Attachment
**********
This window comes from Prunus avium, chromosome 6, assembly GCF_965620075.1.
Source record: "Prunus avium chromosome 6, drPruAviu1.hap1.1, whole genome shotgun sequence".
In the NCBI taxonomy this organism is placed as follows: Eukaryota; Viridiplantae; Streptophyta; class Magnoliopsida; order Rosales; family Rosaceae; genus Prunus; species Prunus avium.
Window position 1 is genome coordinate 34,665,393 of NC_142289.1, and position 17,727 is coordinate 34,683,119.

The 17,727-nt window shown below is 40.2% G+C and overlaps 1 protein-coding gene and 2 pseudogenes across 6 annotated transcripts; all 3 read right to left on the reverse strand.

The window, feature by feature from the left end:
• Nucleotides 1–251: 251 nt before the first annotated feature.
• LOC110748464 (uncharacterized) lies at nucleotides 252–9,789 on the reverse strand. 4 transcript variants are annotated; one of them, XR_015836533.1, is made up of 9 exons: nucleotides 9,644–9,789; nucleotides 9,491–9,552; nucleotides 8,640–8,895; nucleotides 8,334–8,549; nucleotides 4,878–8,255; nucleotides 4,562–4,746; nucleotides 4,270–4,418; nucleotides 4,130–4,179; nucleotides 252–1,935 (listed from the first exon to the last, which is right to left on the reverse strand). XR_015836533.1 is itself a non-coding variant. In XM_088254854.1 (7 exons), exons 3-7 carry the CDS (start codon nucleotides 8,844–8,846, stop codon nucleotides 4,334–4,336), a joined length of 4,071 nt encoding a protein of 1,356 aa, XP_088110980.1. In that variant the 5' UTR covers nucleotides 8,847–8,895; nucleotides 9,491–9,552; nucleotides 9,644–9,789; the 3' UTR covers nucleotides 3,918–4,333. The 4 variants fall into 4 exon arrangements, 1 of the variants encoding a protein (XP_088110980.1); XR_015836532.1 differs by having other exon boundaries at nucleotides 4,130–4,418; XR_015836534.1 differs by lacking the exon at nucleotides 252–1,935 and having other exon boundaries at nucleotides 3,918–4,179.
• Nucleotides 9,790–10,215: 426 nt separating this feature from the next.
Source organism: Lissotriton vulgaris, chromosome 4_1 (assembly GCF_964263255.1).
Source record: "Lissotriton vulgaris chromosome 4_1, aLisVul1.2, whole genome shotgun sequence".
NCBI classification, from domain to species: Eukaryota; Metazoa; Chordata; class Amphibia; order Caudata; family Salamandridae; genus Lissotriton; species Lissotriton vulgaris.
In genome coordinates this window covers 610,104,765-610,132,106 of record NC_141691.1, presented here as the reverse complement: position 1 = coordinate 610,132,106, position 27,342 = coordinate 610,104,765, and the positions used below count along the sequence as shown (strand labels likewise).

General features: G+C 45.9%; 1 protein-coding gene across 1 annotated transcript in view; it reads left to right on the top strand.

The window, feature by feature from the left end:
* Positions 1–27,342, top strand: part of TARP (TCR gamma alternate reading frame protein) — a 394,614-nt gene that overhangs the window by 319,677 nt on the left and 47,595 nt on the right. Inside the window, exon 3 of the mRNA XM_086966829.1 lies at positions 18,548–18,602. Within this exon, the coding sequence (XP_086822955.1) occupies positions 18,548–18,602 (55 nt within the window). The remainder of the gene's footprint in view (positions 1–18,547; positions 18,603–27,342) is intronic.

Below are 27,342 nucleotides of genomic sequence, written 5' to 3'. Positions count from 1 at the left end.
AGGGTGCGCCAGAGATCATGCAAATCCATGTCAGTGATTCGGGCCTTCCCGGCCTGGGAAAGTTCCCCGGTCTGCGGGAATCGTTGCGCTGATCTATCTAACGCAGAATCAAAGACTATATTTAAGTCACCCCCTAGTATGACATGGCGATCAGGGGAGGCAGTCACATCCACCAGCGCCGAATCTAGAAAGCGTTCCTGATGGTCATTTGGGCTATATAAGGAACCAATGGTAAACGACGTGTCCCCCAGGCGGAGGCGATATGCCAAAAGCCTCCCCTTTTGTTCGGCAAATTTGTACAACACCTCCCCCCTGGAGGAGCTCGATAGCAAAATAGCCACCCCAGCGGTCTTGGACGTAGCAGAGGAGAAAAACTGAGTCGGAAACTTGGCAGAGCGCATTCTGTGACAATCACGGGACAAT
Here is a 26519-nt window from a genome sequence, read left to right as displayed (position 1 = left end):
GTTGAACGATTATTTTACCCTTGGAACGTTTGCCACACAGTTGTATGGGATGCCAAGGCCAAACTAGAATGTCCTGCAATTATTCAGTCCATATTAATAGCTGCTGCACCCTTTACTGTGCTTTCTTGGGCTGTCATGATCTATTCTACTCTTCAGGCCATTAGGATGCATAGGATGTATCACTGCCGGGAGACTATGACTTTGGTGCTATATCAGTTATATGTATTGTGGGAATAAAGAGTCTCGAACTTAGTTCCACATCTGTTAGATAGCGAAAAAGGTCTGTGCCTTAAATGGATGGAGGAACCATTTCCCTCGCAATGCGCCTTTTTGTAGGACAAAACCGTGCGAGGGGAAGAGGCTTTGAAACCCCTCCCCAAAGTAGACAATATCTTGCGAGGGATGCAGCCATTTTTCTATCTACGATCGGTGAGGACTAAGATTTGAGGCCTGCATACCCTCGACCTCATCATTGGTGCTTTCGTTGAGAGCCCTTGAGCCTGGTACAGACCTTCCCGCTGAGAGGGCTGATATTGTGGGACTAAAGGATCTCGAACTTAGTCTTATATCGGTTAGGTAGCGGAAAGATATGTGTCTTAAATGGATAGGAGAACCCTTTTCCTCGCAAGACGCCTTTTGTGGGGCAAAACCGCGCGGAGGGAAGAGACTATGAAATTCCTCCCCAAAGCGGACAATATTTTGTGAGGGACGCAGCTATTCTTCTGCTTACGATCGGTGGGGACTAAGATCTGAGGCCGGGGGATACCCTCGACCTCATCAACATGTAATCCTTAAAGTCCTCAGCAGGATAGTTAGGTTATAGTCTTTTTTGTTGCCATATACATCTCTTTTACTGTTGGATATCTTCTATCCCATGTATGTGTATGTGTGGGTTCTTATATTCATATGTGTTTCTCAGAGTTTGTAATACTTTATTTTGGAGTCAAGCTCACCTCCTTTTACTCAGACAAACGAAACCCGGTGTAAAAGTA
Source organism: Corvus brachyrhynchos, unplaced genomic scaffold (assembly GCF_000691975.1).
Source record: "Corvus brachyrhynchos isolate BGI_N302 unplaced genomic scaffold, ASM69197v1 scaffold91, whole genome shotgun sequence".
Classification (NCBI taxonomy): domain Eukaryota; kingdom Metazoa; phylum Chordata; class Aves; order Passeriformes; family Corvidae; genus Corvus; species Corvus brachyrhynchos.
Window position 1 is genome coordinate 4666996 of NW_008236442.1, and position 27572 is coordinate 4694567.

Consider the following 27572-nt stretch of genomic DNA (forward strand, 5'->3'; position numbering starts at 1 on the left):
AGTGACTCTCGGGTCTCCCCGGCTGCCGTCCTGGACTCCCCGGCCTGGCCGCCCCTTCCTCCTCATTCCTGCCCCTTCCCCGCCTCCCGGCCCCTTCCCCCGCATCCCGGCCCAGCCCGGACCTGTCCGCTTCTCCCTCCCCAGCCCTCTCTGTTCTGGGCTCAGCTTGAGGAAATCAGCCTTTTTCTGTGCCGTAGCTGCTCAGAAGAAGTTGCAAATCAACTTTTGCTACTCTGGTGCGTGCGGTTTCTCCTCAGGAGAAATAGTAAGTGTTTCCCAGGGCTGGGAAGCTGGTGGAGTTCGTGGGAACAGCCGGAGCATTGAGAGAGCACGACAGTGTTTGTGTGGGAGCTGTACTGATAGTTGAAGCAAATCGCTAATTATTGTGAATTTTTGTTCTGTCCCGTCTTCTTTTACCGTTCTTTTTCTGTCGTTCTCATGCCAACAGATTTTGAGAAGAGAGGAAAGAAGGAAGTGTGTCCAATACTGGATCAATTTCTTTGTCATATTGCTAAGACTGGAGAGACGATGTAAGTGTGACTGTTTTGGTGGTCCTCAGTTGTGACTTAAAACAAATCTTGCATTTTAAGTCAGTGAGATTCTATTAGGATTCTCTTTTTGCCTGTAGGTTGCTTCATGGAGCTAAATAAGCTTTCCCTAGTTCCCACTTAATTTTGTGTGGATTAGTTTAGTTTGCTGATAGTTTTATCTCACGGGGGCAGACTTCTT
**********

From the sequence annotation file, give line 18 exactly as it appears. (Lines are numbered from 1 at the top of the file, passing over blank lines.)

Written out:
AGGGTGCGCCAGAGATCATGCAAATCCATGTCAGTGATTCGGGCCTTCCCGGCCTGGGAAAGTTCCCCGGTCTGCGGGAATCGTTGCGCTGATCTATCTAACGCAGAATCAAAGACTATATTTAAGTCACCCCCTAGTATGACATGGCGATCAGGGGAGGCAGTCACATCCACCAGCGCCGAATCTAGAAAGCGTTCCTGATGGTCATTTGGGCTATATAAGGAACCAATGGTAAACGACGTGTCCCCCAGGCGGAGGCGATATGCCAAAAGCCTCCCCTTTTGTTCGGCAAATTTGTACAACACCTCCCCCCTGGAGGAGCTCGATAGCAAAATAGCCACCCCAGCGGTCTTGGACGTAGCAGAGGAGAAAAACTGAGTCGGAAACTTGGCAGAGCGCATTCTGTGACAATCACGGGACAAT